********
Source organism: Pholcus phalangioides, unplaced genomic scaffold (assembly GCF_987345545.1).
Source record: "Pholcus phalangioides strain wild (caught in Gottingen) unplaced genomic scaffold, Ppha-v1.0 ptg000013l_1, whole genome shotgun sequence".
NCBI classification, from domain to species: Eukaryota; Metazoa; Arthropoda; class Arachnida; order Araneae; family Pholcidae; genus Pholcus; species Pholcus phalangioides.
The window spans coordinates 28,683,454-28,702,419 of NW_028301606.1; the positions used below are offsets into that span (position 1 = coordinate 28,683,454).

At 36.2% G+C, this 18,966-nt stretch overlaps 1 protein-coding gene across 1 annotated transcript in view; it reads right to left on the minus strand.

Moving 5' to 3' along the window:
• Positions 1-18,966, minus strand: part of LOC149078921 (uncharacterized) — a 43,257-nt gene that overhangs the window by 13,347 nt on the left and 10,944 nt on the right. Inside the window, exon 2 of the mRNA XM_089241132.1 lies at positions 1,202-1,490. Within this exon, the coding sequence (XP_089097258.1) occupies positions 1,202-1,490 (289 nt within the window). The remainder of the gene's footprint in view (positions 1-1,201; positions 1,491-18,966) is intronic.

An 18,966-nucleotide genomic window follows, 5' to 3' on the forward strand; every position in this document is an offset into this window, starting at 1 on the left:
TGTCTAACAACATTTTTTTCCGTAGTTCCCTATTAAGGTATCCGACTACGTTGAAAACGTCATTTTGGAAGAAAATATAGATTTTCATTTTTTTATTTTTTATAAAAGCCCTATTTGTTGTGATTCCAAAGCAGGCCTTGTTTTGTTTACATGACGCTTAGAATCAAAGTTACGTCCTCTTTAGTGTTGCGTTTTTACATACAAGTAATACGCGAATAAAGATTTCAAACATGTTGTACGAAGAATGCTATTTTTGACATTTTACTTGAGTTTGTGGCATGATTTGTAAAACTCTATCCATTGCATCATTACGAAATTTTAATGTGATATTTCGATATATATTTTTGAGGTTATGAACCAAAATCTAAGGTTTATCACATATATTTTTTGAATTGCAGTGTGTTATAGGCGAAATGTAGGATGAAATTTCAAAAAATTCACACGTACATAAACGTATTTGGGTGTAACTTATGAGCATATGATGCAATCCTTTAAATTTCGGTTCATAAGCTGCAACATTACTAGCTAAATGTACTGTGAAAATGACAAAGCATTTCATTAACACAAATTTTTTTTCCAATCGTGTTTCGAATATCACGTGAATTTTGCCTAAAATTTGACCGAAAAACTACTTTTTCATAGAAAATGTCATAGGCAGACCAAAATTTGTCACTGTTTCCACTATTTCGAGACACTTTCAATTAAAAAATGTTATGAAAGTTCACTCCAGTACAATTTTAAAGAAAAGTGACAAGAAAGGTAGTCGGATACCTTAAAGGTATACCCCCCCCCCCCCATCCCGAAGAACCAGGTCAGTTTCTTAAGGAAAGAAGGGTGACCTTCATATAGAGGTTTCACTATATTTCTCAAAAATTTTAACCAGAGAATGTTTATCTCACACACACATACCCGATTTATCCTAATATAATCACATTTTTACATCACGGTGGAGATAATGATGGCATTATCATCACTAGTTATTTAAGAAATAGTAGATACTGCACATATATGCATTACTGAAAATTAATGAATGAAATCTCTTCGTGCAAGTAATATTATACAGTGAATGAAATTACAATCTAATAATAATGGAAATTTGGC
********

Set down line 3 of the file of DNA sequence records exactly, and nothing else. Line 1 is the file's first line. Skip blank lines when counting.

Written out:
NCBI classification, from domain to species: Eukaryota; Metazoa; Arthropoda; class Arachnida; order Araneae; family Pholcidae; genus Pholcus; species Pholcus phalangioides.